• by Wes Singleton

1917 - A

Rated R, 110 minutes

The new World War I drama “1917” is one of the most intense, compelling films you’ll see this year. From Oscar-winning director Sam Mendes (“American Beauty”) and based on stories told to him by his grandfather, who served in the military during this time, it’s an unforgettable portrait of the bravery and sacrifice of the men who served. It also provides an ongoing, steady stream of intensity from the opening shot to the final, devastating scene, one of the most heartbreaking scenes I’ve seen this year and one that’ll stay with you long after the film is over.

At the height of the First World War during Spring 1917 in northern France, two young British soldiers, Schofield (George MacKay) and Blake (Dean-Charles Chapman), are given a seemingly impossible mission to deliver a message which will warn of an ambush during one of the skirmishes soon after the German retreat to the Hindenburg Line during Operation Alberich. The two recruits race against time, crossing enemy territory to deliver the warning and keep a British battalion of 1,600 men, which includes Blake's own brother, from walking into a deadly trap. The pair must give their all to accomplish their mission by surviving the war to end all wars.

Reminding of another terrific World War I film, "Gallipoli" (1981), the stellar "1917" is an accomplishment on its own on a couple of levels. First, Mendes, who co-wrote the screenplay with "Penny Dreadful's" Krysty Wilson-Cairns and basing it on stories told from his grandfather, writer and British war veteran Alfred Mendes, delivers one of the most compelling films of the year and one of the most impactful, intense war films in years. This intensity begins within 10 minutes of the film as the two soldiers step out into enemy lines to deliver an important message to their own troops in harms way; it's a breathless, unforgettable ride you won't soon forget.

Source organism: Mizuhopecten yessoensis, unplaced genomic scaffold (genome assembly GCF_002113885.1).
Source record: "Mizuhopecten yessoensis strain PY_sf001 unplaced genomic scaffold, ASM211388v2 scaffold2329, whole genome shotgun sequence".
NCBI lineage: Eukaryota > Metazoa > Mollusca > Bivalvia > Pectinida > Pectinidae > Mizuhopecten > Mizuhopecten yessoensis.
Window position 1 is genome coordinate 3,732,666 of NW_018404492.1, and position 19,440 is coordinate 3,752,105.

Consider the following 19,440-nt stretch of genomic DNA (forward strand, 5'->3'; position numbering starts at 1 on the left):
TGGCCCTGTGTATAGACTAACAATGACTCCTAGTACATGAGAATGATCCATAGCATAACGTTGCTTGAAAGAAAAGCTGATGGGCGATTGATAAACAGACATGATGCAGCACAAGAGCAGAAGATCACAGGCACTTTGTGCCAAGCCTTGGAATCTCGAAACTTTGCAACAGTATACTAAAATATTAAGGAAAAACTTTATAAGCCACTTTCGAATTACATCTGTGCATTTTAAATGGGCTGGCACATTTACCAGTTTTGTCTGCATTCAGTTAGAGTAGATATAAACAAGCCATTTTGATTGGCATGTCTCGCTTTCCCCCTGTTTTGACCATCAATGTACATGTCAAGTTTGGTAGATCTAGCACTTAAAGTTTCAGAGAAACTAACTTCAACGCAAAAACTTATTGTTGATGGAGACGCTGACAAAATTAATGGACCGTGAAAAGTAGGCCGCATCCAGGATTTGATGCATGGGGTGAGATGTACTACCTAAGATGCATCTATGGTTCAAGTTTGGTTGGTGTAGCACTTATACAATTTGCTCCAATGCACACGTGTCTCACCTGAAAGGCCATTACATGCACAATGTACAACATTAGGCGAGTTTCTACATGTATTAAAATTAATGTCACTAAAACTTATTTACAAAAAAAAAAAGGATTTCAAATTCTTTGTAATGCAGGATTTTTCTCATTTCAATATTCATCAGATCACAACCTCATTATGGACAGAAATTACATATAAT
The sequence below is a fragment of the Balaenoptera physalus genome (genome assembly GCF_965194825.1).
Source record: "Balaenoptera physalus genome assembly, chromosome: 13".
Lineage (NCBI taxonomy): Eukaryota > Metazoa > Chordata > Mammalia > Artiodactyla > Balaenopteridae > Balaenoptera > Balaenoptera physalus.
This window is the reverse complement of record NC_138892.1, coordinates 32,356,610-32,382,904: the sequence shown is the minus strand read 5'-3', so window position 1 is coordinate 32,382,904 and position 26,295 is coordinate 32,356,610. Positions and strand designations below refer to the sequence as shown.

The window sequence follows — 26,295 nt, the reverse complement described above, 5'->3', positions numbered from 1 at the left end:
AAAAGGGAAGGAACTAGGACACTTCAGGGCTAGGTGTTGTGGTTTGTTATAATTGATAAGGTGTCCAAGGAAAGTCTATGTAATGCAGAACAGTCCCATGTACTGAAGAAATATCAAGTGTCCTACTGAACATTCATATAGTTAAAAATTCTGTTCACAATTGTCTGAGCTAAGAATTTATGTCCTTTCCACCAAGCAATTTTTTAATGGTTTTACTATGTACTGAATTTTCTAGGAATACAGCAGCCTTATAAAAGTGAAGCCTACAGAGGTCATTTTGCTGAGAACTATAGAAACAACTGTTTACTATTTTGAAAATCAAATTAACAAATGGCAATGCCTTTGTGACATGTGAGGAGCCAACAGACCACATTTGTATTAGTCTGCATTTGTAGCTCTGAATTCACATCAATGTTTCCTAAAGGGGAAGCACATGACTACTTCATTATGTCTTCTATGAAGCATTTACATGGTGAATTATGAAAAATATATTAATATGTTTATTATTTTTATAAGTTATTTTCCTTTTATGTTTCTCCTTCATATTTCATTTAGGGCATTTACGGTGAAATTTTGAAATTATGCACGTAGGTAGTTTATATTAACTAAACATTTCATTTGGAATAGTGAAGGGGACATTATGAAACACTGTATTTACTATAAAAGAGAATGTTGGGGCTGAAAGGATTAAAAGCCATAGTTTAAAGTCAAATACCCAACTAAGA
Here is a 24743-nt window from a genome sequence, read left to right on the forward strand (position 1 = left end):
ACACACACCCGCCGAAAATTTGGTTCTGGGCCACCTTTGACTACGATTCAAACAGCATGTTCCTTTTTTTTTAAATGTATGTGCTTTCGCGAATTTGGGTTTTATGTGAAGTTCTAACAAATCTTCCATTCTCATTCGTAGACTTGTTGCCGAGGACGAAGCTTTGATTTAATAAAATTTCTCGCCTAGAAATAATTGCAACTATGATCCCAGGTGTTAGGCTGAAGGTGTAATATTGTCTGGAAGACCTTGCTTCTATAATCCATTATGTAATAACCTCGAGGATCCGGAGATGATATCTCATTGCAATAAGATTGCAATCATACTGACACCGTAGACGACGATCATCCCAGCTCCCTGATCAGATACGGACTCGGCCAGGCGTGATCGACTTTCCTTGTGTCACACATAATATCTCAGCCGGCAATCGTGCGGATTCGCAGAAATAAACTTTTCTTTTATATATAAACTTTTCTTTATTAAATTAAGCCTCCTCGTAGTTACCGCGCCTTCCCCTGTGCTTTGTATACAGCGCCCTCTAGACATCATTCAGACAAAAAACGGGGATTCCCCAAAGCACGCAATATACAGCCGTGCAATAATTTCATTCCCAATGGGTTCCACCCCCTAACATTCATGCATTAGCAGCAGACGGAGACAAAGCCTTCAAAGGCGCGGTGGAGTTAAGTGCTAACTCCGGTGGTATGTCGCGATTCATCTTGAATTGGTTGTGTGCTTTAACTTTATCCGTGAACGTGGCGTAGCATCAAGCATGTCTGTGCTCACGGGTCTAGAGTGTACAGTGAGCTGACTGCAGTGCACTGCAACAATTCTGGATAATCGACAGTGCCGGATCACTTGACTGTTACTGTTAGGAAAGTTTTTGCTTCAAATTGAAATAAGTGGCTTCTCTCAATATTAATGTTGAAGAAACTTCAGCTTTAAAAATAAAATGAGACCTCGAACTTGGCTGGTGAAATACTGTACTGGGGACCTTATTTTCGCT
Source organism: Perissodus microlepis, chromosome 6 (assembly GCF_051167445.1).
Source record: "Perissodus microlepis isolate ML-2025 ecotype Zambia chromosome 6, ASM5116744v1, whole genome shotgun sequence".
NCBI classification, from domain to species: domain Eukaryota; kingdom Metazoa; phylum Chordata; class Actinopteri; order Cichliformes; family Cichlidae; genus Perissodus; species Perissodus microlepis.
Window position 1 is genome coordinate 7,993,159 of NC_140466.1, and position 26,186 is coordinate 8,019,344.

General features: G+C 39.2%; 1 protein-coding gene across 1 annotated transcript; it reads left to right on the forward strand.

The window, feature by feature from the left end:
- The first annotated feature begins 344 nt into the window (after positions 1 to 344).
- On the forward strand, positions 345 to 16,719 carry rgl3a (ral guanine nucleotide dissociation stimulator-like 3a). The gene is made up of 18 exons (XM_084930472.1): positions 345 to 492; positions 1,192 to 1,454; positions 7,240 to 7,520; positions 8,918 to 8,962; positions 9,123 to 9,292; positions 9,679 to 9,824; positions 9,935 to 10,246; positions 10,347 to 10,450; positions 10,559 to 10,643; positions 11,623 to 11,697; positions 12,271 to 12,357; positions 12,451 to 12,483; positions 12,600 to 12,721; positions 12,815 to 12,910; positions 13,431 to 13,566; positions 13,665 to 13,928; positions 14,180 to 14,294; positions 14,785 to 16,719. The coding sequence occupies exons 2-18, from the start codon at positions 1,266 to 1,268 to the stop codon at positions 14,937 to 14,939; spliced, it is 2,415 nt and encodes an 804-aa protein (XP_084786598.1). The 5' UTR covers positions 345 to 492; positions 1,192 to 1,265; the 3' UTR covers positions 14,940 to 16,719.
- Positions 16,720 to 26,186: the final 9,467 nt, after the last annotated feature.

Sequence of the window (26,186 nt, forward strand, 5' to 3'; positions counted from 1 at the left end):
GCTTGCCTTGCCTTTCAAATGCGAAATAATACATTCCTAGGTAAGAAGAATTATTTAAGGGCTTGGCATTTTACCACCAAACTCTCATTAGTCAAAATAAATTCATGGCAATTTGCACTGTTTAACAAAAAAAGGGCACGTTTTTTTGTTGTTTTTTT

Second, it's a stunning technical achievement, and its first-rate production values show on screen. The top-notch cinematography from Oscar-winning veteran Roger Deakins shows him at his best, with a handful of sublime tracking shots and action shots that will make you wonder how he did it. The music from acclaimed composer Thomas Newman also adds full texture to the film, and "1917" wouldn't have been as compelling without Newman's score.

As the soldiers tasked with the impossible, Chapman and MacKay ground the film with emotion and heart, particularly MacKay ("Captain Fantastic"), who shoulders most of the film's more grueling sequences. In fact, MacKay is deserving of an Oscar-nomination for surviving some of the year's most harrowing scenes; speaking of which, the film's most intense sequence is a breathless, extended run though a shadowy, desolate war-torn town, reminding of an unpredictable video-game maze.

There are a couple of memorable cameos from Oscar-winner Colin Firth and Benedict Cumberbatch, and while they're nice they really add little to the film. Mendes rarely gives you a break here, so it's best to revel in the film's few quieter moments, you'll need a breath or two before the next one. Intense, poignant and richly satisfying, "1917" is one of the year's finest films. You won't easily forget that final, devastating exchange between McKay and another soldier, so much so I have a feeling you'll be seeing it again come awards time.